“Hey, Dean,” Sam called out to his friend, who was stacking books across the room. “Can you cover for me now? I’ve got to go to my class.”

Dean hurried over. “Yeah sure, man. How’s that going?”

“All right, I guess.”

“You making any progress?”

Sam shrugged. He was making a little progress. He had developed some tricks to improve his memory and he was finding it easier to concentrate in a crowded environment. But he was light years away being able to handle a particle physics course. He knew that was probably permanently out of his grasp.

“Look, I know you’re not going to end up working here forever,” Dean said. “It’s going to take time, but I know you’ll get back into physics again. I’m sure of it.”

There were very few things that Sam knew for sure, but he knew that he was never going to be able to do physics again.


Marie showed up at the library bright and early the next morning, just like Dean had told her to. If she worked all day and night today, she’d just barely manage to finish her paper on time. Maybe. She cursed Sam for putting her in the position where she had to rush like this. Thank god for Dean.

A breeze blew past her and she hugged herself tightly, shivering, and wished she had brought a sweater. Where was Dean, anyway? The library was supposed to open at 7AM and it was a quarter after now.

She heard a noise from around the side of the building. She huddled closer to the glass doors, but craned her neck to see who was coming. Strangely enough, it sounded like wheels on pavement. And as it turned out, she was right.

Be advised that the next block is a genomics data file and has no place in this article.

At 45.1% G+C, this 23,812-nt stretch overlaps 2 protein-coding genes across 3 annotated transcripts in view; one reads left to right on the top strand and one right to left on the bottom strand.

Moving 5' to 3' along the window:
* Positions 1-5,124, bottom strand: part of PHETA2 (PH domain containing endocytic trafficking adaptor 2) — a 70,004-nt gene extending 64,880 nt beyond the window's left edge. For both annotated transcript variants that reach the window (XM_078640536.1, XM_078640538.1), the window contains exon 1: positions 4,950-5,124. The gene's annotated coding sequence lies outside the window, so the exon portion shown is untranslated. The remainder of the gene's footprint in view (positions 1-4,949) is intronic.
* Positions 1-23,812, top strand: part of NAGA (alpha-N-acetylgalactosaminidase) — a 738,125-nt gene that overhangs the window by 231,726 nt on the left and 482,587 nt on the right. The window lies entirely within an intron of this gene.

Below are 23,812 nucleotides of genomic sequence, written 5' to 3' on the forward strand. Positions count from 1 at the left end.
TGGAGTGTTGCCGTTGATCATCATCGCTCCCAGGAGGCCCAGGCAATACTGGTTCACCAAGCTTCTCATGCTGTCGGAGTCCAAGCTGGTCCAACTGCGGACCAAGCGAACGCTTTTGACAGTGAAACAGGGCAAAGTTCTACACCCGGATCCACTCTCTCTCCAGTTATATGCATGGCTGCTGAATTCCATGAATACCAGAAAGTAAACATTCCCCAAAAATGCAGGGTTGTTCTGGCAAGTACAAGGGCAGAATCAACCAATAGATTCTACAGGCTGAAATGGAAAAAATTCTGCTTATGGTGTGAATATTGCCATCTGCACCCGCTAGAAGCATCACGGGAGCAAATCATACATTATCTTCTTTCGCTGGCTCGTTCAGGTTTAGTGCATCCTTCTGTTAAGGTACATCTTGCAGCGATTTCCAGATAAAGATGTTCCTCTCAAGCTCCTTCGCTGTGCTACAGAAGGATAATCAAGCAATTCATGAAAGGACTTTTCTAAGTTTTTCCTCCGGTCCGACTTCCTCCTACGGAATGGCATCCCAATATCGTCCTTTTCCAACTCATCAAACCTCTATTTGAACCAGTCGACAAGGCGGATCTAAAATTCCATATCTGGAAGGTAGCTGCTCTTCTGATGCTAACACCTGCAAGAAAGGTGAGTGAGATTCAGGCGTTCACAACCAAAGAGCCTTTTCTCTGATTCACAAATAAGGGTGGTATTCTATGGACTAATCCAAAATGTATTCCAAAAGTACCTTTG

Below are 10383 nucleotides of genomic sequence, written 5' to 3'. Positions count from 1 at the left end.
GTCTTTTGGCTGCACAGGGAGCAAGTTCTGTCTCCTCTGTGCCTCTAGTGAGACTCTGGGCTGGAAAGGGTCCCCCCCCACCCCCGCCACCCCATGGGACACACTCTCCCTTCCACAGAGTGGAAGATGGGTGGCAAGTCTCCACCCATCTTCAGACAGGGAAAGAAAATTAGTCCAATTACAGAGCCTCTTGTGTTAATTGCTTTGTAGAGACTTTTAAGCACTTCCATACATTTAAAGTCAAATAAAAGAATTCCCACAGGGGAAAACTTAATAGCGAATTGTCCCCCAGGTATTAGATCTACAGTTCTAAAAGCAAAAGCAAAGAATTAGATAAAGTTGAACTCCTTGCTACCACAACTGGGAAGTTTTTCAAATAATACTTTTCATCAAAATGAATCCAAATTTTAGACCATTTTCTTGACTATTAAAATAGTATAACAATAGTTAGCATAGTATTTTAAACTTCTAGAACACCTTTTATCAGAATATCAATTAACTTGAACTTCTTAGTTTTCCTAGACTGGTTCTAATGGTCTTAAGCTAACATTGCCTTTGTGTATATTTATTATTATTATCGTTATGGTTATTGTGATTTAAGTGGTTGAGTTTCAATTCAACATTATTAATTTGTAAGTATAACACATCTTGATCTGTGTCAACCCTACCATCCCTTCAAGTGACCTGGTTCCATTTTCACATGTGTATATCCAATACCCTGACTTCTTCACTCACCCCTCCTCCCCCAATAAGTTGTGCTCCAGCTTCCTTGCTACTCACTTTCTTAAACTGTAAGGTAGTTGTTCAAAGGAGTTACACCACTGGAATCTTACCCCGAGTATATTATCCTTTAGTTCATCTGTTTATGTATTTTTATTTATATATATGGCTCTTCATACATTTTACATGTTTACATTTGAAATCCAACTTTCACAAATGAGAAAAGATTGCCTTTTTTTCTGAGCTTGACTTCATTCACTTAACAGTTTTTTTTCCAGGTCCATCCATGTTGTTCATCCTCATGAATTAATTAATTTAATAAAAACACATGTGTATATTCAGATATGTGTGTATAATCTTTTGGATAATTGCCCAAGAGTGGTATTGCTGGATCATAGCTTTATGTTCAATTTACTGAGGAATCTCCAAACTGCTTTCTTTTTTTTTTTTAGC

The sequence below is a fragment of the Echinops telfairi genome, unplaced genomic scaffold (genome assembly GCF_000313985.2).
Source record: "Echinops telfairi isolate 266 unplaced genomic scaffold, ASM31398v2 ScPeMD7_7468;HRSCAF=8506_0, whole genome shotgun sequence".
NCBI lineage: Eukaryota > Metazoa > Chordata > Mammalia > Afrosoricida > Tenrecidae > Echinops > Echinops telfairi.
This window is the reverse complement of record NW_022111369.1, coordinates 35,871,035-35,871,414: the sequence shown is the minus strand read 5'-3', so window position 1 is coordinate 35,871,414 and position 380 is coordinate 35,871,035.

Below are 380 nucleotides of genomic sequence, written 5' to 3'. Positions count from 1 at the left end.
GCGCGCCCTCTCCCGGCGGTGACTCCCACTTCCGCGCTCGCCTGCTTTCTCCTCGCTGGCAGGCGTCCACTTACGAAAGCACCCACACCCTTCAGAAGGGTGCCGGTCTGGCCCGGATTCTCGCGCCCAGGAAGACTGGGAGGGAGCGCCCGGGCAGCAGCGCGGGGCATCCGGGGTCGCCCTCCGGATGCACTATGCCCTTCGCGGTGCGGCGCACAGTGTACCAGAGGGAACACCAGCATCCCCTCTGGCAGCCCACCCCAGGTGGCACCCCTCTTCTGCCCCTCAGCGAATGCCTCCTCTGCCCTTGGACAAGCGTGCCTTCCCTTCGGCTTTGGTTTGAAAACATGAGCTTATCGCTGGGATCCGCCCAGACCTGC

“Oh, uh… hi,” Marie stammered.

She hadn’t expected to see Sam here at this time. And she especially hadn’t expected to see him sitting in a chrome-colored wheelchair. How had she not realized that he used a wheelchair during all her interactions with him? She wracked her brain, wondering if she had ever seen him stand up before. She realized that she probably hadn’t.

Sam barely looked at her. “Let me guess,” he said. “Dean told you to show up early when I wouldn’t be here so you could get that book.”

Marie bit her lip. “Well…”

He snorted, “Yeah, I know. It’s not like this is the first time he’s tried to trade books for sex.”

“I didn’t—”

“Unfortunately for you,” Sam went on, “this also isn’t the first time he’s forgotten his promise to a girl and called in sick, forcing me to wake up early on a Saturday morning to open the fucking library.” Sam pushed the door open and held it for her, raising his eyebrows. “You coming in?”

Marie followed, wordlessly.

Sam flashed a lopsided smile. “Turns out he still screwed you, but not the way he intended, huh?”

Marie didn’t know what to say to that. Somehow all thoughts of the book had flown out of her head. She saw the muscles in Sam’s arms strain as he pushed himself across the carpeted floor. There was a strap across his abdomen, which was larger than it should have been based on the rest of his body habitus. His legs bounced slightly on a defect in the carpet and she realized he must have been paralyzed.

He wheeled himself behind his desk and she saw him taking something out of a drawer. She approached the desk. “Uh, what are you doing?” she asked.

“You want a new library card, right?” he shrugged. “I’m making it for you.”

“Oh,” Marie murmured. “Um, thank you.”

She watched him typing at his keyboard. She had noticed how rough and calloused his hands were before, but hadn’t realized why. She looked down and noticed her own hands were shaking. “I… um, I still don’t have the money,” she pointed out.

“Yeah, I’ll let you off the hook this once,” Sam said, holding out the new maroon-colored card for her. “But don’t ruin any more of my books, okay?”

She didn’t understand why he was suddenly being nice to her, but she was afraid to question it. She took the card, checked out her book, and hurried home to work on her paper. But for some reason, she found it difficult to concentrate with thoughts of Sam invading her mind.

To be continued...